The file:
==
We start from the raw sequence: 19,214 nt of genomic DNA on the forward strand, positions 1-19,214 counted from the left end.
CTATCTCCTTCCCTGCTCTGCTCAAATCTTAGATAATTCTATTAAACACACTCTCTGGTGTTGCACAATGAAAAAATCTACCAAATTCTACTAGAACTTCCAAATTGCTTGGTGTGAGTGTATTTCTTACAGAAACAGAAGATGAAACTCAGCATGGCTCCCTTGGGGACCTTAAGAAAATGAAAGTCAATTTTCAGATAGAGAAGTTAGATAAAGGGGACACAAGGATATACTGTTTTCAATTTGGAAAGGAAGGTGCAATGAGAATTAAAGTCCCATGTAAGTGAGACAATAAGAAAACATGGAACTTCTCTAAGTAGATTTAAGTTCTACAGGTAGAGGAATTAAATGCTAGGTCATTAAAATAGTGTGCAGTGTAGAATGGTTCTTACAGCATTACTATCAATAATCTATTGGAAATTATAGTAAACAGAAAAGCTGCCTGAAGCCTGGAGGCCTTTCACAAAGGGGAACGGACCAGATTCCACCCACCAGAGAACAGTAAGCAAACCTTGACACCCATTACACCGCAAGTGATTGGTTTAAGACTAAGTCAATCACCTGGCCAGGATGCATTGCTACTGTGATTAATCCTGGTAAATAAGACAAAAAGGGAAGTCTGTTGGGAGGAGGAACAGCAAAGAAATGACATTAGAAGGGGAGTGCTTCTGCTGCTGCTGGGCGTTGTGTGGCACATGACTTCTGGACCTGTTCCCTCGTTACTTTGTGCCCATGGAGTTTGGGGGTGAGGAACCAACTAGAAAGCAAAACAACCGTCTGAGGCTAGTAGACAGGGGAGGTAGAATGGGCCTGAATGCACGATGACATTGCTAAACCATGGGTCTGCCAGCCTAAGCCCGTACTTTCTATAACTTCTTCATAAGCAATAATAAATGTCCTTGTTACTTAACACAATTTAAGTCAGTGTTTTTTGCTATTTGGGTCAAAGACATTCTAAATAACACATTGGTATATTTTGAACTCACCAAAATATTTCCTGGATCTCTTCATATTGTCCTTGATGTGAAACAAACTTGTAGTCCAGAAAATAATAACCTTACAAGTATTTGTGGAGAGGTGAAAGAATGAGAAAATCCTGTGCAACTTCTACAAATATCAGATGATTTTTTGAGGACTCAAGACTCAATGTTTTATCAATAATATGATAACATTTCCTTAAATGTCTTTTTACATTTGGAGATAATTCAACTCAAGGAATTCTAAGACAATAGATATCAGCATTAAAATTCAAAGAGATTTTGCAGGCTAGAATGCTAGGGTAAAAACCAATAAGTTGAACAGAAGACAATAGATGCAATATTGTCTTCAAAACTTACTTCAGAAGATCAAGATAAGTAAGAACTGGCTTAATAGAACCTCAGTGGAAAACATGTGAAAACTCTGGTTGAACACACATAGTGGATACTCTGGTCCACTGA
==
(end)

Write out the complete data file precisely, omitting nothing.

We start from the raw sequence: 19,214 nt of genomic DNA on the forward strand, positions 1-19,214 counted from the left end.
CTATCTCCTTCCCTGCTCTGCTCAAATCTTAGATAATTCTATTAAACACACTCTCTGGTGTTGCACAATGAAAAAATCTACCAAATTCTACTAGAACTTCCAAATTGCTTGGTGTGAGTGTATTTCTTACAGAAACAGAAGATGAAACTCAGCATGGCTCCCTTGGGGACCTTAAGAAAATGAAAGTCAATTTTCAGATAGAGAAGTTAGATAAAGGGGACACAAGGATATACTGTTTTCAATTTGGAAAGGAAGGTGCAATGAGAATTAAAGTCCCATGTAAGTGAGACAATAAGAAAACATGGAACTTCTCTAAGTAGATTTAAGTTCTACAGGTAGAGGAATTAAATGCTAGGTCATTAAAATAGTGTGCAGTGTAGAATGGTTCTTACAGCATTACTATCAATAATCTATTGGAAATTATAGTAAACAGAAAAGCTGCCTGAAGCCTGGAGGCCTTTCACAAAGGGGAACGGACCAGATTCCACCCACCAGAGAACAGTAAGCAAACCTTGACACCCATTACACCGCAAGTGATTGGTTTAAGACTAAGTCAATCACCTGGCCAGGATGCATTGCTACTGTGATTAATCCTGGTAAATAAGACAAAAAGGGAAGTCTGTTGGGAGGAGGAACAGCAAAGAAATGACATTAGAAGGGGAGTGCTTCTGCTGCTGCTGGGCGTTGTGTGGCACATGACTTCTGGACCTGTTCCCTCGTTACTTTGTGCCCATGGAGTTTGGGGGTGAGGAACCAACTAGAAAGCAAAACAACCGTCTGAGGCTAGTAGACAGGGGAGGTAGAATGGGCCTGAATGCACGATGACATTGCTAAACCATGGGTCTGCCAGCCTAAGCCCGTACTTTCTATAACTTCTTCATAAGCAATAATAAATGTCCTTGTTACTTAACACAATTTAAGTCAGTGTTTTTTGCTATTTGGGTCAAAGACATTCTAAATAACACATTGGTATATTTTGAACTCACCAAAATATTTCCTGGATCTCTTCATATTGTCCTTGATGTGAAACAAACTTGTAGTCCAGAAAATAATAACCTTACAAGTATTTGTGGAGAGGTGAAAGAATGAGAAAATCCTGTGCAACTTCTACAAATATCAGATGATTTTTTGAGGACTCAAGACTCAATGTTTTATCAATAATATGATAACATTTCCTTAAATGTCTTTTTACATTTGGAGATAATTCAACTCAAGGAATTCTAAGACAATAGATATCAGCATTAAAATTCAAAGAGATTTTGCAGGCTAGAATGCTAGGGTAAAAACCAATAAGTTGAACAGAAGACAATAGATGCAATATTGTCTTCAAAACTTACTTCAGAAGATCAAGATAAGTAAGAACTGGCTTAATAGAACCTCAGTGGAAAACATGTGAAAACTCTGGTTGAACACACATAGTGGATACTCTGGTCCACTGA